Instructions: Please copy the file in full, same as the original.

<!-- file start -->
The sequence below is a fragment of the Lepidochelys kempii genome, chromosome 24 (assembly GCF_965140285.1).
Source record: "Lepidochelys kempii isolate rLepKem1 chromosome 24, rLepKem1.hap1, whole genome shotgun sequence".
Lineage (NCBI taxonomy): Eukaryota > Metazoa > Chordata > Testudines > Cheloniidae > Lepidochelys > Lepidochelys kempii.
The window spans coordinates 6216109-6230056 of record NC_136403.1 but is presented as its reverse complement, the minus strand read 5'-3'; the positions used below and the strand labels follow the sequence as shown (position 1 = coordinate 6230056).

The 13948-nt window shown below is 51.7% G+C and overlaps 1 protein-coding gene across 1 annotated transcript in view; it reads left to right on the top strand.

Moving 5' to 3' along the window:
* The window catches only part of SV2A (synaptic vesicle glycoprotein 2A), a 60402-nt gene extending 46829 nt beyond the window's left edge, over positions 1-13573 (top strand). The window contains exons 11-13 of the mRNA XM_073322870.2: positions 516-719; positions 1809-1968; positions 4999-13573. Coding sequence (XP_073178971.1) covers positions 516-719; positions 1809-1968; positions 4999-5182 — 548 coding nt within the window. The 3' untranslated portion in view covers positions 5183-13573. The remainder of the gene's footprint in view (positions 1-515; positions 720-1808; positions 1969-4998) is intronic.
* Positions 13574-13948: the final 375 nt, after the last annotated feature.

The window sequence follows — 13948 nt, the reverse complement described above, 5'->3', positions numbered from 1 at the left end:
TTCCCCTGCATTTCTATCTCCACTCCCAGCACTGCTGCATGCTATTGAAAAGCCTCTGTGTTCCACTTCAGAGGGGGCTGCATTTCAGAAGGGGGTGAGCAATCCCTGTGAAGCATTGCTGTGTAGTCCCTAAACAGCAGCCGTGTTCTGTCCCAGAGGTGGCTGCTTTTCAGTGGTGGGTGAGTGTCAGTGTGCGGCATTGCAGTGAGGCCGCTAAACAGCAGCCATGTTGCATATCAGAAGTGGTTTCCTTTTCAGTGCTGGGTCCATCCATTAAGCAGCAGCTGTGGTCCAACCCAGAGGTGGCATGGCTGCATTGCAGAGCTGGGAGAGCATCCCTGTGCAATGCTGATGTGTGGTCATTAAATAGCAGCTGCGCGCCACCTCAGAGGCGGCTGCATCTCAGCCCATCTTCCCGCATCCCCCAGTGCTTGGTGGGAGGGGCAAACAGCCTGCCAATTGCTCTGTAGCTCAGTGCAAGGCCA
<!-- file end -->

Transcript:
The sequence below is a fragment of the Lepidochelys kempii genome, chromosome 24 (assembly GCF_965140285.1).
Source record: "Lepidochelys kempii isolate rLepKem1 chromosome 24, rLepKem1.hap1, whole genome shotgun sequence".
Lineage (NCBI taxonomy): Eukaryota > Metazoa > Chordata > Testudines > Cheloniidae > Lepidochelys > Lepidochelys kempii.
The window spans coordinates 6216109-6230056 of record NC_136403.1 but is presented as its reverse complement, the minus strand read 5'-3'; the positions used below and the strand labels follow the sequence as shown (position 1 = coordinate 6230056).

The 13948-nt window shown below is 51.7% G+C and overlaps 1 protein-coding gene across 1 annotated transcript in view; it reads left to right on the top strand.

Moving 5' to 3' along the window:
* The window catches only part of SV2A (synaptic vesicle glycoprotein 2A), a 60402-nt gene extending 46829 nt beyond the window's left edge, over positions 1-13573 (top strand). The window contains exons 11-13 of the mRNA XM_073322870.2: positions 516-719; positions 1809-1968; positions 4999-13573. Coding sequence (XP_073178971.1) covers positions 516-719; positions 1809-1968; positions 4999-5182 — 548 coding nt within the window. The 3' untranslated portion in view covers positions 5183-13573. The remainder of the gene's footprint in view (positions 1-515; positions 720-1808; positions 1969-4998) is intronic.
* Positions 13574-13948: the final 375 nt, after the last annotated feature.

The window sequence follows — 13948 nt, the reverse complement described above, 5'->3', positions numbered from 1 at the left end:
TTCCCCTGCATTTCTATCTCCACTCCCAGCACTGCTGCATGCTATTGAAAAGCCTCTGTGTTCCACTTCAGAGGGGGCTGCATTTCAGAAGGGGGTGAGCAATCCCTGTGAAGCATTGCTGTGTAGTCCCTAAACAGCAGCCGTGTTCTGTCCCAGAGGTGGCTGCTTTTCAGTGGTGGGTGAGTGTCAGTGTGCGGCATTGCAGTGAGGCCGCTAAACAGCAGCCATGTTGCATATCAGAAGTGGTTTCCTTTTCAGTGCTGGGTCCATCCATTAAGCAGCAGCTGTGGTCCAACCCAGAGGTGGCATGGCTGCATTGCAGAGCTGGGAGAGCATCCCTGTGCAATGCTGATGTGTGGTCATTAAATAGCAGCTGCGCGCCACCTCAGAGGCGGCTGCATCTCAGCCCATCTTCCCGCATCCCCCAGTGCTTGGTGGGAGGGGCAAACAGCCTGCCAATTGCTCTGTAGCTCAGTGCAAGGCCA